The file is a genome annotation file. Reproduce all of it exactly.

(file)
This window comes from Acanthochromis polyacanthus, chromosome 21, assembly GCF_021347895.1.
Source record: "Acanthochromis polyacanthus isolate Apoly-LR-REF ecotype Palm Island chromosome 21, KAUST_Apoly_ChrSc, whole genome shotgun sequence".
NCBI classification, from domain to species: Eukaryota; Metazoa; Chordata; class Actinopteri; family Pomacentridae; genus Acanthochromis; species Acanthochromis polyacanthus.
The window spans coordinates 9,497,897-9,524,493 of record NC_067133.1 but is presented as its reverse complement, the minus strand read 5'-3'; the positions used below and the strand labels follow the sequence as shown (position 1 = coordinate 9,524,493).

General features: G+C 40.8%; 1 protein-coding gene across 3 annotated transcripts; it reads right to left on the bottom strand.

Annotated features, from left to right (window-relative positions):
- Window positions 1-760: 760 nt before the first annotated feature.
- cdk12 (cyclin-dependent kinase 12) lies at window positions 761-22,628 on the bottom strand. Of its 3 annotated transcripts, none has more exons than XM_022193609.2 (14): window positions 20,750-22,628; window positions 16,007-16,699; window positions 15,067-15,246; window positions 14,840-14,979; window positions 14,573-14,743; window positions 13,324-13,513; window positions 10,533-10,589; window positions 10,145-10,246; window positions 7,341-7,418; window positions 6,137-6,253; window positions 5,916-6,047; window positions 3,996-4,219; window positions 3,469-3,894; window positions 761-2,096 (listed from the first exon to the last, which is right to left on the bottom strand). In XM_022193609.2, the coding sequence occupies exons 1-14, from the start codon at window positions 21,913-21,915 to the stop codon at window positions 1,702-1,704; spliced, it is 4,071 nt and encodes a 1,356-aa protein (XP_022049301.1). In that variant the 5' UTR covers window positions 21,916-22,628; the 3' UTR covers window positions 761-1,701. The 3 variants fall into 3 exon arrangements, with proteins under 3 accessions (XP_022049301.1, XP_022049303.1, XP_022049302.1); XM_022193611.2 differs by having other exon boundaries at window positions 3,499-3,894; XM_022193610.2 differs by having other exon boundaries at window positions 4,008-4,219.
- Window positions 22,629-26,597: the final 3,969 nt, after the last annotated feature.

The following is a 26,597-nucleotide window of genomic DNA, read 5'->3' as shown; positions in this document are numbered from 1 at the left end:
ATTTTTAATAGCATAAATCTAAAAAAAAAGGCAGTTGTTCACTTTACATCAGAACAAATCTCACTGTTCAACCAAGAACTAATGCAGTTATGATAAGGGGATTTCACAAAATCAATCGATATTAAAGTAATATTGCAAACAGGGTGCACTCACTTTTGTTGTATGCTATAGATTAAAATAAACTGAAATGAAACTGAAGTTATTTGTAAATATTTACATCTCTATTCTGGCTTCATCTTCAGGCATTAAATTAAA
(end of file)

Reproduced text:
This window comes from Acanthochromis polyacanthus, chromosome 21, assembly GCF_021347895.1.
Source record: "Acanthochromis polyacanthus isolate Apoly-LR-REF ecotype Palm Island chromosome 21, KAUST_Apoly_ChrSc, whole genome shotgun sequence".
NCBI classification, from domain to species: Eukaryota; Metazoa; Chordata; class Actinopteri; family Pomacentridae; genus Acanthochromis; species Acanthochromis polyacanthus.
The window spans coordinates 9,497,897-9,524,493 of record NC_067133.1 but is presented as its reverse complement, the minus strand read 5'-3'; the positions used below and the strand labels follow the sequence as shown (position 1 = coordinate 9,524,493).

General features: G+C 40.8%; 1 protein-coding gene across 3 annotated transcripts; it reads right to left on the bottom strand.

Annotated features, from left to right (window-relative positions):
- Window positions 1-760: 760 nt before the first annotated feature.
- cdk12 (cyclin-dependent kinase 12) lies at window positions 761-22,628 on the bottom strand. Of its 3 annotated transcripts, none has more exons than XM_022193609.2 (14): window positions 20,750-22,628; window positions 16,007-16,699; window positions 15,067-15,246; window positions 14,840-14,979; window positions 14,573-14,743; window positions 13,324-13,513; window positions 10,533-10,589; window positions 10,145-10,246; window positions 7,341-7,418; window positions 6,137-6,253; window positions 5,916-6,047; window positions 3,996-4,219; window positions 3,469-3,894; window positions 761-2,096 (listed from the first exon to the last, which is right to left on the bottom strand). In XM_022193609.2, the coding sequence occupies exons 1-14, from the start codon at window positions 21,913-21,915 to the stop codon at window positions 1,702-1,704; spliced, it is 4,071 nt and encodes a 1,356-aa protein (XP_022049301.1). In that variant the 5' UTR covers window positions 21,916-22,628; the 3' UTR covers window positions 761-1,701. The 3 variants fall into 3 exon arrangements, with proteins under 3 accessions (XP_022049301.1, XP_022049303.1, XP_022049302.1); XM_022193611.2 differs by having other exon boundaries at window positions 3,499-3,894; XM_022193610.2 differs by having other exon boundaries at window positions 4,008-4,219.
- Window positions 22,629-26,597: the final 3,969 nt, after the last annotated feature.

The following is a 26,597-nucleotide window of genomic DNA, read 5'->3' as shown; positions in this document are numbered from 1 at the left end:
ATTTTTAATAGCATAAATCTAAAAAAAAAGGCAGTTGTTCACTTTACATCAGAACAAATCTCACTGTTCAACCAAGAACTAATGCAGTTATGATAAGGGGATTTCACAAAATCAATCGATATTAAAGTAATATTGCAAACAGGGTGCACTCACTTTTGTTGTATGCTATAGATTAAAATAAACTGAAATGAAACTGAAGTTATTTGTAAATATTTACATCTCTATTCTGGCTTCATCTTCAGGCATTAAATTAAA